I find I’m reading an increasing number of historical fiction books these days – and I find they rarely disappoint me. Sadly, I just can’t manage to read them all – but I was particularly intrigued when K.M. Pohlkamp contacted me about her debut, Apricots and Wolfsbane, published by Filles Vertes Publishing, and subtitled “A Historical Thriller Inspired by the World’s First Serial Killer”.
Lavinia Maud craves the moment the last wisps of life leave her victim’s bodies—to behold the effects of her own poison creations. Believing confession erases the sin of murder, her morbid desires are in unity with faith, though she could never justify her skill to the magistrate she loves.
At the start of the 16th century in Tudor England, Lavinia’s marks grow from tavern drunks to nobility, but rising prestige brings increased risk. When the magistrate suspects her ruse, he pressures the priest into breaking her confessional seal, pitting Lavinia’s instincts as an assassin against the tenets of love and faith. She balances revenge with her struggle to develop a tasteless poison and avoid the wrath of her ruthless patron.
With her ideals in conflict, Lavinia must decide which will satisfy her heart: love, faith, or murder— but the betrayals are just beginning.
I don’t know about you, but I really liked the look of this one. I’m delighted to welcome author K.M. (Kara) Pohlkamp to Being Anne to tell us more…
Men have accomplished most “firsts” in history, but there are some notable exceptions. A woman invented Kevlar. A woman discovered pulsars. A woman wrote the first computer program. More surprisingly, the world’s first serial killer belonged to the more “fragile” and “demure” gender.
I first came across that fact in fall of 2016: the world’s first serial killer was a woman.
The statement struck me. Even as a modern, non-traditional gal, it contradicted my expectation. My mind pondered what had motivated a female from Rome (Gaul) to pursue such violence in AD 54. What possessed Locusta to reach so far beyond expectation, to fulfill her sadistic cravings with poison? Where would she have learned her craft? How would she have honed the alchemy? The musings manifested in my historical fiction thriller, Apricots and Wolfsbane.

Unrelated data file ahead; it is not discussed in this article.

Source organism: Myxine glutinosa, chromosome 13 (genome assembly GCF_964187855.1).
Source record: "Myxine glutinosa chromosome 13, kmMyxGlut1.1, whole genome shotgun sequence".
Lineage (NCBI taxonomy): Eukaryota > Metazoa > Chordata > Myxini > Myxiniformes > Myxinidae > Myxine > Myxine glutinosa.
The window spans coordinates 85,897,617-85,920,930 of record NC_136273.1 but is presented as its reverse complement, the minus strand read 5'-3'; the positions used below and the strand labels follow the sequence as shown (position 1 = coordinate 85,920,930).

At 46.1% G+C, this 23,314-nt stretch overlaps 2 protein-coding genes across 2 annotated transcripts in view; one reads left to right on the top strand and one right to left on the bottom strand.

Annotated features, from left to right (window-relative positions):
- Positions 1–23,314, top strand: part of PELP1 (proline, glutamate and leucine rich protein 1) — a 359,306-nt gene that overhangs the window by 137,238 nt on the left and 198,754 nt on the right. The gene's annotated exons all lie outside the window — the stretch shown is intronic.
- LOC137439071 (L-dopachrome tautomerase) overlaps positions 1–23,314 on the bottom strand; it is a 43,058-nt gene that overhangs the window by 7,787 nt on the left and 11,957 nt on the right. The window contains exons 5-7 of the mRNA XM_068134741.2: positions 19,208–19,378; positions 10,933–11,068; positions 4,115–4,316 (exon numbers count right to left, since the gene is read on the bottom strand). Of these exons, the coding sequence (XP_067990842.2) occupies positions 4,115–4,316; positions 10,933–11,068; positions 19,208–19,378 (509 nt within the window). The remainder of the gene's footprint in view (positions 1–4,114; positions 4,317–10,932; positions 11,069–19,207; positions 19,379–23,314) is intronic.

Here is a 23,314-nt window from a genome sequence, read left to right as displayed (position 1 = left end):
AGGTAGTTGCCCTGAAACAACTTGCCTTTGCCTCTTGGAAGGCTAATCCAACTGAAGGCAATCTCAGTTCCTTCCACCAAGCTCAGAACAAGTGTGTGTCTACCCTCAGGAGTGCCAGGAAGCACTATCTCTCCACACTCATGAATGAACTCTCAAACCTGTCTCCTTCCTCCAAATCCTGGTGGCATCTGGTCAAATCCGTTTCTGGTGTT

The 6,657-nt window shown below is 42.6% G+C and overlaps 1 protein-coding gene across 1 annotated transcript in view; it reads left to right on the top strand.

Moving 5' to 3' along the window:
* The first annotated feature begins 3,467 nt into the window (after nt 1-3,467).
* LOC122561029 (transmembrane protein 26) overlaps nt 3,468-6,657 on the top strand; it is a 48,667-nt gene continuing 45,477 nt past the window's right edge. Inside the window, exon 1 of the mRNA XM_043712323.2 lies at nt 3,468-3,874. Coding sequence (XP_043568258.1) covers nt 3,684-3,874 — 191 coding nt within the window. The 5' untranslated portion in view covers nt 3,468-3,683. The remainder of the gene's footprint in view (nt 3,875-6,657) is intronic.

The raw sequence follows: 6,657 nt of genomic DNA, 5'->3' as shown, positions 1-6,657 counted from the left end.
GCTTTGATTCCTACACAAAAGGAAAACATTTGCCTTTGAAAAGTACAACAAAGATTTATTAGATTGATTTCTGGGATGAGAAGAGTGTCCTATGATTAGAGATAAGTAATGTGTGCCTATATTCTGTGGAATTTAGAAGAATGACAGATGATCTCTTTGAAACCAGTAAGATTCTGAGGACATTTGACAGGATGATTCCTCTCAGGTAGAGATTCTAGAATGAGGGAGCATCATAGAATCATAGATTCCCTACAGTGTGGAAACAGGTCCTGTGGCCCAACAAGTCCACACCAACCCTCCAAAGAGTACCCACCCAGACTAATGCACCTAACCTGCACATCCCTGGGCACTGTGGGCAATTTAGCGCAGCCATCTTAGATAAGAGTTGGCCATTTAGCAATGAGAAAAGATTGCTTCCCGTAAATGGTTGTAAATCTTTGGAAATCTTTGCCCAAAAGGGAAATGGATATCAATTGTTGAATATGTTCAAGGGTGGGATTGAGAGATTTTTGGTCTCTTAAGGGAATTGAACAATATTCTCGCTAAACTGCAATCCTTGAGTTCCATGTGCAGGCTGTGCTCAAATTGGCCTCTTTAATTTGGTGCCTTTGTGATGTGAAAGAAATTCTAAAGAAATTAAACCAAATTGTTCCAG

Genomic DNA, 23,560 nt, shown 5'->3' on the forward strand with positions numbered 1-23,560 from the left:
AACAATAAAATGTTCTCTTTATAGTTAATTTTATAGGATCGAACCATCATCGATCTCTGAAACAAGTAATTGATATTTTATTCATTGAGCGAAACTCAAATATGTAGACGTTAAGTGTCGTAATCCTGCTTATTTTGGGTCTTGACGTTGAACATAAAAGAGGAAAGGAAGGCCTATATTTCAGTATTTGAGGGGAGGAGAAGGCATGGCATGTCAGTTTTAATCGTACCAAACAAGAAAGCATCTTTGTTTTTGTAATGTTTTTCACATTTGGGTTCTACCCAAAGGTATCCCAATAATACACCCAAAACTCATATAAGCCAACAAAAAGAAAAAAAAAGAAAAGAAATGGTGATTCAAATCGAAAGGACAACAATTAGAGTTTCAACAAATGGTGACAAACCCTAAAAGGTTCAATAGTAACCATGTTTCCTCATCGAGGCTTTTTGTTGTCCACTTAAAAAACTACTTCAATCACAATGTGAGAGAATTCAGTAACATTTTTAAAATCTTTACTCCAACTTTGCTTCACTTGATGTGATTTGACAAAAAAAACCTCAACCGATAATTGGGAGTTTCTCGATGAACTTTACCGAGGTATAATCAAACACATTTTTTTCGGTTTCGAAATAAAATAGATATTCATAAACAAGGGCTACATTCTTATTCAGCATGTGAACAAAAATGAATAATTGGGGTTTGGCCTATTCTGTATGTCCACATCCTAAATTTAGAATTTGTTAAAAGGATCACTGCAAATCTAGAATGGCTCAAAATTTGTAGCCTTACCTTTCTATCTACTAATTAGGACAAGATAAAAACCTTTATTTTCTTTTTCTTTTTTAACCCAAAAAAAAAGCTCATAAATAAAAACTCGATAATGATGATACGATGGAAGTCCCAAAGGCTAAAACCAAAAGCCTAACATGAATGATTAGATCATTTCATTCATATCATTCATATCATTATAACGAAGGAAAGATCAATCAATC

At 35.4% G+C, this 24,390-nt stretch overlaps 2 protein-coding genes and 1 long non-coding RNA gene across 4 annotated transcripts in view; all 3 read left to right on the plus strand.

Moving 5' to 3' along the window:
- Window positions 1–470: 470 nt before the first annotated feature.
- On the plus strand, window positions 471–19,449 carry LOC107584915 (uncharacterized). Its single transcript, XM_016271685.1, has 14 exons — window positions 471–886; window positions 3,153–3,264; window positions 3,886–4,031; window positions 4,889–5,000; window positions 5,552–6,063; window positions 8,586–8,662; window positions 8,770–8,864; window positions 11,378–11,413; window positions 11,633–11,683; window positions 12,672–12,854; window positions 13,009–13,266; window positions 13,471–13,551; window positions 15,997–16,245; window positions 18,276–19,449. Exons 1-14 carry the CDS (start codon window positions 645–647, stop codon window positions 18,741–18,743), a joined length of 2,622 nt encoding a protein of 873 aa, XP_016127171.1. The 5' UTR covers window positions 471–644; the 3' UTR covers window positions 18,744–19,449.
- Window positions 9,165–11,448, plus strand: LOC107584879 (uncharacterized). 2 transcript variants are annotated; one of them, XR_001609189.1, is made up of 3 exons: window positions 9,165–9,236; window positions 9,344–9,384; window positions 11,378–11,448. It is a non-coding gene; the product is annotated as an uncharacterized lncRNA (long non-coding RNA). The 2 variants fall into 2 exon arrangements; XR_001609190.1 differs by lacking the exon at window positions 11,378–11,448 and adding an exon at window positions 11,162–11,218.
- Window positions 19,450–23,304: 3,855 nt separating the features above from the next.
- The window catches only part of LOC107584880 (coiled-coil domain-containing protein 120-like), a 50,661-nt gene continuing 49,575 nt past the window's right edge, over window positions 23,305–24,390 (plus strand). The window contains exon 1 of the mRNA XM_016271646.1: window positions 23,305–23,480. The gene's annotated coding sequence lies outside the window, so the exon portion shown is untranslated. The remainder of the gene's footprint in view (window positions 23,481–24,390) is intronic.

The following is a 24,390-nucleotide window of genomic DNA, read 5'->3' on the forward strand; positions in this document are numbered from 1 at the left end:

There is not much known about Locusta, which incited my imagination. You can read a summary of what is known about her here. But as a story formed in my mind, my priest gave a sermon about how easy it is to fall into a cycle of sin and penance. How when we realize our actions are incorrect we feel guilt and avoid the mistake for a while. But once guilt wears, it becomes easy to commit the sin again. Of course he was talking about minor offenses, but as a matter of reductio ad absurdum, I applied this concept to a murderer. The main character of Apricots and Wolfsbane, Lavinia, believes she can continue to murder because confession forgives the sin.
Inspired by the notion confession could provide a source of false permission, I lifted Locusta’s inspiration out of Rome and placed my novel at the height of the Catholic church in Tudor England – my favorite historical period. The exact year is open within the novel, but I imagine it to be ~1520. During this time, the priest was a powerful official at the local level and the historic practice of “indulgences” helps bolster why Lavinia may (falsely) think she can simply go to confession to be forgiven for mortal sin.
So I had my protagonist, and an inspiration, but as an anti-hero, Lavinia had to be relatable. Despite her lust for death, Lavinia has weaknesses that make her accessible—that, and love. She may balance her dark profession as an assassin with faith, but she could never justify her skill to the magistrate she loves. And when the magistrate uncovers her game, he pressures the priest into breaking Lavinia’s confessional seal. Lavinia must decide which she loves more: the man or her lust for death, all while under pressure to create a tasteless poison for her ruthless patron.
Apricots and Wolfsbane is short listed for the 2017 Chaucer Historical Fiction Awards and contains a book club discussion guide in the back (I skype with book clubs!).
To learn more about this historical thriller, check out the links below:
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And for a final historical note: If you “Google” Locusta, you’ll discover she was ultimately executed for her crimes. I do not believe she was raped to death by a giraffe, but I’ll leave that up to your imagination . . . (Now you want to Google her, don’t you?)
Just fascinating, K.M. – thank you, and I wish you every success with this one.
About the author
K.M. Pohlkamp is a blessed wife, proud mother of two young children, and an aerospace engineer who works in Mission Control. She operated guidance, navigation and control systems on the Space Shuttle and is currently involved in development of upcoming manned-space vehicles. A Cheesehead by birth, she now resides in Texas for her day job and writes to maintain her sanity. Her other hobbies include ballet and piano. K.M. has come a long way from the wallpaper and cardboard books she created as a child. Her debut historical fiction novel, Apricots and Wolfsbane, was published by Filles Vertes Publishing.